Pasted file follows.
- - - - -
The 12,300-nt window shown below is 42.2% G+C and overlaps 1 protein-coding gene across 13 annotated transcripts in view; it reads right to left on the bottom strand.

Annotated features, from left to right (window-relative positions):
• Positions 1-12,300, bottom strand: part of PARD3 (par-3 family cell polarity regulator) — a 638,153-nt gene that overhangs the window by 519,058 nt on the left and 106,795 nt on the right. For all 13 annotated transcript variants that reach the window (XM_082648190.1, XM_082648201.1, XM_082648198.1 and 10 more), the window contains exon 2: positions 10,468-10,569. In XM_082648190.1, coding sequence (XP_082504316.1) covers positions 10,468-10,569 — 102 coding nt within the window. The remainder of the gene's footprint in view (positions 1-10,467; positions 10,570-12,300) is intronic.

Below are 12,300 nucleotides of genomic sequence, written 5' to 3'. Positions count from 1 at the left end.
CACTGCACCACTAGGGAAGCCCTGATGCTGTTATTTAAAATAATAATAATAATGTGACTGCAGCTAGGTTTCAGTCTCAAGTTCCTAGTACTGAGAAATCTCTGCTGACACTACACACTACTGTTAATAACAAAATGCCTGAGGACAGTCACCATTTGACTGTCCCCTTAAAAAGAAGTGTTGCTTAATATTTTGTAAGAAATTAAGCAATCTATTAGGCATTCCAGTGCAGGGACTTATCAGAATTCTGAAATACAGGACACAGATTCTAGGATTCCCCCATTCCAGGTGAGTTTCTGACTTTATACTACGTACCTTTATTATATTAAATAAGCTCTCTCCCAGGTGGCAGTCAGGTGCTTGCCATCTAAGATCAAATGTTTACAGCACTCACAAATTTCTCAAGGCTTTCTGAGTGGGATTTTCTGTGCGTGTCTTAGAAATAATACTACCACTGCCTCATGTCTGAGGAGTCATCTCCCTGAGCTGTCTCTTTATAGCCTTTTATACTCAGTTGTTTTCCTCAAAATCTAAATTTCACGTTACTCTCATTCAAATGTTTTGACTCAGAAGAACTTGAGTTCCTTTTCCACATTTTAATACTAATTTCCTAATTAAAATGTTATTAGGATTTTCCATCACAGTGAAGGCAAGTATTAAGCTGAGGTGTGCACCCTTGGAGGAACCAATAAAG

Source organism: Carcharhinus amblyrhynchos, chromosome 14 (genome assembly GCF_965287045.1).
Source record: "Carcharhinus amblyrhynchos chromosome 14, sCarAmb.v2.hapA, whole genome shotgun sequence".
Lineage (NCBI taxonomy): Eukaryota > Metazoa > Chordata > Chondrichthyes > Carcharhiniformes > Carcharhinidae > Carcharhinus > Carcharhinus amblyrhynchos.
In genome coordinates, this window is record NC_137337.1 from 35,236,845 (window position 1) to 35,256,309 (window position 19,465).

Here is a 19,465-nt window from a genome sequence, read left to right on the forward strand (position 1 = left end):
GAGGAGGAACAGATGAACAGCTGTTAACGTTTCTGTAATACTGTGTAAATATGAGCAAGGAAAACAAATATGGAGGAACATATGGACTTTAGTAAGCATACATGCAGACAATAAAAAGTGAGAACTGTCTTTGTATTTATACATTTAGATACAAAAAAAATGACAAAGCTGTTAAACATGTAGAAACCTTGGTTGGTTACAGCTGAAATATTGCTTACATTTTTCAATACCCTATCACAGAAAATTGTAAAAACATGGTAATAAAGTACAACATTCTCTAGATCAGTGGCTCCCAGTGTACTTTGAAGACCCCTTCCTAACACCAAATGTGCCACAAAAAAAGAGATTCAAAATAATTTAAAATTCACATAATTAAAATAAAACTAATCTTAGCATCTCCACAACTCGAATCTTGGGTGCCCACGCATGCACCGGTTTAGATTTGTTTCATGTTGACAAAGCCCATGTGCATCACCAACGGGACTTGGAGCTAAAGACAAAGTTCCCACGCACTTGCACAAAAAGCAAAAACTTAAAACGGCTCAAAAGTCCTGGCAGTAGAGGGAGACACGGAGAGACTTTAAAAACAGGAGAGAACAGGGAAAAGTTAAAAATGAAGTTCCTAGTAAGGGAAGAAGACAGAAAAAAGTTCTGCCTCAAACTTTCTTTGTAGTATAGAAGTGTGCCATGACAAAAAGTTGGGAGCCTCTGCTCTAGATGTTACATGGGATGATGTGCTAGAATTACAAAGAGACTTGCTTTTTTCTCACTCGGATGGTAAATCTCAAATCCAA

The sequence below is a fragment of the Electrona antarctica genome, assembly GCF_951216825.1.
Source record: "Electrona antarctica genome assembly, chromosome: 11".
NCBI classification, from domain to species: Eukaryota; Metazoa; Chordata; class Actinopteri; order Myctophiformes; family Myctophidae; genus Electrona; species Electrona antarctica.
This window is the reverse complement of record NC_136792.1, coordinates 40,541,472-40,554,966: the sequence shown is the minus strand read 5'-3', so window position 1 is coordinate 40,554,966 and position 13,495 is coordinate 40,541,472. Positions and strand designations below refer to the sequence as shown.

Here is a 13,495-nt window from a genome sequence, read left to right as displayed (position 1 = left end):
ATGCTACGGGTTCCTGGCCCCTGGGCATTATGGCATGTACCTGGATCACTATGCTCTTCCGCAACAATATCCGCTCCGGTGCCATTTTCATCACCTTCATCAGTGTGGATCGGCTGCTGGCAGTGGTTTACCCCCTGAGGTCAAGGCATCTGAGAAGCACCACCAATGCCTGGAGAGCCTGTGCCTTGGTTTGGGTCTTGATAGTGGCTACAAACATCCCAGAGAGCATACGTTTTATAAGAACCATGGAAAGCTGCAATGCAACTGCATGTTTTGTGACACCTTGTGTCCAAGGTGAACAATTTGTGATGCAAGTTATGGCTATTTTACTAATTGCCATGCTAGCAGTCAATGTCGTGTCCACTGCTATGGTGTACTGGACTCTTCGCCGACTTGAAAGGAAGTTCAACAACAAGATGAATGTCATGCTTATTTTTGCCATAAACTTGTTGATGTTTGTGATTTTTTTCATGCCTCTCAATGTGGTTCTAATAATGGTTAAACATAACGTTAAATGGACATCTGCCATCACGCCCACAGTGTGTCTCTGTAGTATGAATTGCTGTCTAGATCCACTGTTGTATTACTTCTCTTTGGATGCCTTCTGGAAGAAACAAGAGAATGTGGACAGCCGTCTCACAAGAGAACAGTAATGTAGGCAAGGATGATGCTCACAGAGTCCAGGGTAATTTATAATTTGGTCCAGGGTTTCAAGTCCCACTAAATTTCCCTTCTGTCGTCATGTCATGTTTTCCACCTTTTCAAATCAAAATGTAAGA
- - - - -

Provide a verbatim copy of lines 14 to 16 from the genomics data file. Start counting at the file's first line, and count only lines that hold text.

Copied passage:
NCBI classification, from domain to species: Eukaryota; Metazoa; Chordata; class Actinopteri; order Myctophiformes; family Myctophidae; genus Electrona; species Electrona antarctica.
This window is the reverse complement of record NC_136792.1, coordinates 40,541,472-40,554,966: the sequence shown is the minus strand read 5'-3', so window position 1 is coordinate 40,554,966 and position 13,495 is coordinate 40,541,472. Positions and strand designations below refer to the sequence as shown.

Here is a 13,495-nt window from a genome sequence, read left to right as displayed (position 1 = left end):